Some of you have asked how you can share your shows and there are two ways of doing this.
If you have your own web site, you can take that publish_to_web folder and upload it to your side, then link to it. You can also upload it and then use the Soundslides Emebed utility if you have a CMS in place. That will also work, sometimes, if you don’t have a self-hosted site.
Second option, which will degrade the quality a little and cause you to lose the captions, is to convert it to a video using the Soundslides Video Converter. You will need to compress the exported publish_to_web folder and then upload it, then you’ll get a link emailed to you and you can download the video. Then upload it to a video hosting site like Vimeo or YouTube.
Earlier this semester I said that Photo Mechanic was one of my two favorite programs, Soundslides is the other one. What it allows you to do is fairly stunning.
Here’s the tutorial on it:
So, what should you be doing in the next few days? I hope you have recorded your audio already as that will let you do your audio editing over the weekend. Audacity is free and available for both Mac and Windows machines. Read all the installation steps as you need to get the LAME Encoder, too, so you can export an MP3.
If you come in with your audio done on Monday, once we wrap up the Inspiration projects you can get to work on editing your photos then heading into Soundslides.
Pro Tip: Older versions of Audacity were a touch finicky, the current one seems much more stable. Still, try to get all your editing done in one session to be safe.
Soundslides only takes in two types of files – photos as JPGs and audio as MP3s. There’s no audio editing to be done in Soundslides, just arranging and setting timings.
Pro Tip: While working in the lab, you must use your own headphones so everyone around you doesn’t go crazy. Your earbuds are fine if that’s all you have.
Some of you may have discovered there is a free demo version of Soundslides available. Which is great, but it leaves a big message on your project saying you were too cheap to buy it. If you submit that, I won’t accept it – we spent the money for licensed software and expect everything to come in as legally exported projects.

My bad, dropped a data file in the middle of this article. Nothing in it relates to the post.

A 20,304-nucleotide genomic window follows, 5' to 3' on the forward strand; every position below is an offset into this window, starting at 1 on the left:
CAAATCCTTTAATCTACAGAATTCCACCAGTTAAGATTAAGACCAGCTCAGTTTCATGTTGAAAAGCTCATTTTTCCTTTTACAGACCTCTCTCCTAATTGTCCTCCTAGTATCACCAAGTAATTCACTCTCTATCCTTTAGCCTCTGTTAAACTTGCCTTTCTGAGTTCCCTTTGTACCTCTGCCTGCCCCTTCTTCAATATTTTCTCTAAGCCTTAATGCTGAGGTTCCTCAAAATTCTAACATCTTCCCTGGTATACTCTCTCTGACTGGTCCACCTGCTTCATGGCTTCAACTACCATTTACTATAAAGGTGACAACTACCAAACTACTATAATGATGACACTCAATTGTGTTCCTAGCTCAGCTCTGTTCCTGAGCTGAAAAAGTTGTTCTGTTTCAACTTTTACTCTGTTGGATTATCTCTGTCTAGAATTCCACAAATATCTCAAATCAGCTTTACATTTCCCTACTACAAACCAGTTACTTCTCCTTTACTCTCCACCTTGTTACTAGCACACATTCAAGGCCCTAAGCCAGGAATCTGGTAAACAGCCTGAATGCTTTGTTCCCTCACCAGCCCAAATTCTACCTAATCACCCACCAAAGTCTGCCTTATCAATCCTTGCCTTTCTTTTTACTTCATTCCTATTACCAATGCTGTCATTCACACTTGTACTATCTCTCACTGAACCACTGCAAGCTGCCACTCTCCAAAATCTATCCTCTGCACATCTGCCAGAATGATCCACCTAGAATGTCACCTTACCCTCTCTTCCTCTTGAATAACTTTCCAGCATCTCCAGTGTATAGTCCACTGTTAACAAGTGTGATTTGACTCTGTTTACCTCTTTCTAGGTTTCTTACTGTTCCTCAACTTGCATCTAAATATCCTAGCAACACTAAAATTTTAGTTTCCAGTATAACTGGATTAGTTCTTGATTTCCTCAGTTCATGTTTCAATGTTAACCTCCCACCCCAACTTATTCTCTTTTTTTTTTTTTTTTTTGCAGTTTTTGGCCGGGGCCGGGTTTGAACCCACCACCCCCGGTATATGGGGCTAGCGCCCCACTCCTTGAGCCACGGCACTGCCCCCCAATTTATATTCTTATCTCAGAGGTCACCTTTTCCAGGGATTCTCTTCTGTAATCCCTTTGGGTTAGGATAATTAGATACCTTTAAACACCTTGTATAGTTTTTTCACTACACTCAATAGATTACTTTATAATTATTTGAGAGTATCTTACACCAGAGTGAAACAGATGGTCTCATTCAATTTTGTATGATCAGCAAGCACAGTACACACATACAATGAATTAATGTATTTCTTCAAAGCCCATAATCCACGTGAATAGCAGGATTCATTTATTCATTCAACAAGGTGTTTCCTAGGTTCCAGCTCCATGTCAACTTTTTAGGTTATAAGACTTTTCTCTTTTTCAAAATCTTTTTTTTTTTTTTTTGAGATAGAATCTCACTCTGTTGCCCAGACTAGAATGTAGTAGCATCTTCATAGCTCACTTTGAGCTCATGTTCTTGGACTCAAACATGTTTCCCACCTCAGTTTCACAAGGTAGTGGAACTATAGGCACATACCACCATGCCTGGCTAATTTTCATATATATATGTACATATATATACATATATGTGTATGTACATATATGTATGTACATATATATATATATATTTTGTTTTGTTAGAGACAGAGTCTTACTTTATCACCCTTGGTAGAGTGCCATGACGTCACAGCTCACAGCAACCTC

Pro Tip: If you bring the entire project in, copy it to the lab machines, open it in a licensed version, save it and then export it, it is supposed to clear the demo message warning.
Questions? Send them on.
Alum Dylan Wilson sent along a link to a post by Robert Seale on business practice for photographers, a very good read.
Towards the end Seale has a list of books you must own, I’ll add one more that’s due out this summer – John Harrington’s More Best Business Practices for Photographers. Harrington talked about this book at the NPPA’s Northern Short Course last month and I’ve already preordered it. This is not an update but a new book and it will have a stellar section on the mechanics of registering images with the copyright office – that alone will be worth the $25 for you.
Time for your next lessons. Don’t worry about the assignment at the end, we’ll do that in class. … first up, how to record audio:
Once you’ve done some recording, here’s how to edit:
So, I’m trying to send you over to the Ian Fisher: American Soldier package for which Craig Walker won the 2010 Pulitzer Prize, but the multimedia components are no longer working. Have sent an email to them, will let you know what I hear back.
Meantime, you can read the stories that have some of the photos embedded in them on the Denver Post’s site. There is a huge gallery of 82 stills up on the Post’s Plog site, as well.
The New York Times’ Lens blog also has a gallery of the images up along with some background on the package. The winning entry is posted on the Pulitzer Prize site, too.
But I really wanted you to see the videos, will let you know when/if we can see them again.
Walker’s second Pulitzer came in 2012 for a story on Brian Scott Ostrom and his struggles with PTSD after being honorably discharged from the Marine Corps.
The other package I mentioned is a Boston.com Big Picture photo blog page looking at Superstorm Sandy a year later. Think about how those images compare to the ones from the days after the storm – what differences do you see?
Francis Gardler put together these videos about Dave LaBelle, please take a look at all of them over break:
Now that you’ve fallen for him (everyone does, it’s okay to admit it), head over to order your own copy of The Great Picture Hunt 2.
Now that you’ve met Joel Sartore, you should know things have changed for him.
I have a friend who knows him well, some day I’m going to push her a little to introduce me to him. Just so I can say thanks and be thankful that he’s in our world.